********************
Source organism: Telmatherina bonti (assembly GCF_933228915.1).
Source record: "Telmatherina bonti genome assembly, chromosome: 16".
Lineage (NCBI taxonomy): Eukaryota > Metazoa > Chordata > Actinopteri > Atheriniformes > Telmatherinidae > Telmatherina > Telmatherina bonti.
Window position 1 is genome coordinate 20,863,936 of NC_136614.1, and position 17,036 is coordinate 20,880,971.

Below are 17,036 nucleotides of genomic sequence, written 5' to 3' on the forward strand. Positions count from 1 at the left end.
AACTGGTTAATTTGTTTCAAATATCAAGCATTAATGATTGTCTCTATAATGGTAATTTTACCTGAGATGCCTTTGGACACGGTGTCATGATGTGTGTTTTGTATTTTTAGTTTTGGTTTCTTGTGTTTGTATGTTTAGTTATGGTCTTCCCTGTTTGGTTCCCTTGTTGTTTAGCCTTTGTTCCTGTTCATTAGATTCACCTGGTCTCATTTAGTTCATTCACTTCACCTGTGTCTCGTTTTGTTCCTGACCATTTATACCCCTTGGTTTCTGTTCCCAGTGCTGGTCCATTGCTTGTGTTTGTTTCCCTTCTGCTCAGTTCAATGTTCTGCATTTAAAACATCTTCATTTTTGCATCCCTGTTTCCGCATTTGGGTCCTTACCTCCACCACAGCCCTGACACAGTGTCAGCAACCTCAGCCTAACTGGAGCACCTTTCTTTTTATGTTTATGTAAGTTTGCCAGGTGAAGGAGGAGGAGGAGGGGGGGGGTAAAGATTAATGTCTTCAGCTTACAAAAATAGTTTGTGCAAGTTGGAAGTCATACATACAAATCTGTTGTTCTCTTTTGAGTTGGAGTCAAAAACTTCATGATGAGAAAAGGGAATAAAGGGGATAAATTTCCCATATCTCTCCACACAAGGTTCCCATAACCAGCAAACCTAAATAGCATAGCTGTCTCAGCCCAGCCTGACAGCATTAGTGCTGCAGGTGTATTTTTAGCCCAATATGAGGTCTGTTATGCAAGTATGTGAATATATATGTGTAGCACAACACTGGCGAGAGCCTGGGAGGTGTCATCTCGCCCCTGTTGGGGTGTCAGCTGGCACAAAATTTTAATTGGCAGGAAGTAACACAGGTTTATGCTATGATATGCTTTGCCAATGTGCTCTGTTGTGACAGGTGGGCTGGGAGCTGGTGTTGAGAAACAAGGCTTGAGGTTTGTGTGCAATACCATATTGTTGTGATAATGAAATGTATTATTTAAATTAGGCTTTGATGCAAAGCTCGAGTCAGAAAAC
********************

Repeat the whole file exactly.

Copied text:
Source organism: Telmatherina bonti (assembly GCF_933228915.1).
Source record: "Telmatherina bonti genome assembly, chromosome: 16".
Lineage (NCBI taxonomy): Eukaryota > Metazoa > Chordata > Actinopteri > Atheriniformes > Telmatherinidae > Telmatherina > Telmatherina bonti.
Window position 1 is genome coordinate 20,863,936 of NC_136614.1, and position 17,036 is coordinate 20,880,971.

Below are 17,036 nucleotides of genomic sequence, written 5' to 3' on the forward strand. Positions count from 1 at the left end.
AACTGGTTAATTTGTTTCAAATATCAAGCATTAATGATTGTCTCTATAATGGTAATTTTACCTGAGATGCCTTTGGACACGGTGTCATGATGTGTGTTTTGTATTTTTAGTTTTGGTTTCTTGTGTTTGTATGTTTAGTTATGGTCTTCCCTGTTTGGTTCCCTTGTTGTTTAGCCTTTGTTCCTGTTCATTAGATTCACCTGGTCTCATTTAGTTCATTCACTTCACCTGTGTCTCGTTTTGTTCCTGACCATTTATACCCCTTGGTTTCTGTTCCCAGTGCTGGTCCATTGCTTGTGTTTGTTTCCCTTCTGCTCAGTTCAATGTTCTGCATTTAAAACATCTTCATTTTTGCATCCCTGTTTCCGCATTTGGGTCCTTACCTCCACCACAGCCCTGACACAGTGTCAGCAACCTCAGCCTAACTGGAGCACCTTTCTTTTTATGTTTATGTAAGTTTGCCAGGTGAAGGAGGAGGAGGAGGGGGGGGGTAAAGATTAATGTCTTCAGCTTACAAAAATAGTTTGTGCAAGTTGGAAGTCATACATACAAATCTGTTGTTCTCTTTTGAGTTGGAGTCAAAAACTTCATGATGAGAAAAGGGAATAAAGGGGATAAATTTCCCATATCTCTCCACACAAGGTTCCCATAACCAGCAAACCTAAATAGCATAGCTGTCTCAGCCCAGCCTGACAGCATTAGTGCTGCAGGTGTATTTTTAGCCCAATATGAGGTCTGTTATGCAAGTATGTGAATATATATGTGTAGCACAACACTGGCGAGAGCCTGGGAGGTGTCATCTCGCCCCTGTTGGGGTGTCAGCTGGCACAAAATTTTAATTGGCAGGAAGTAACACAGGTTTATGCTATGATATGCTTTGCCAATGTGCTCTGTTGTGACAGGTGGGCTGGGAGCTGGTGTTGAGAAACAAGGCTTGAGGTTTGTGTGCAATACCATATTGTTGTGATAATGAAATGTATTATTTAAATTAGGCTTTGATGCAAAGCTCGAGTCAGAAAAC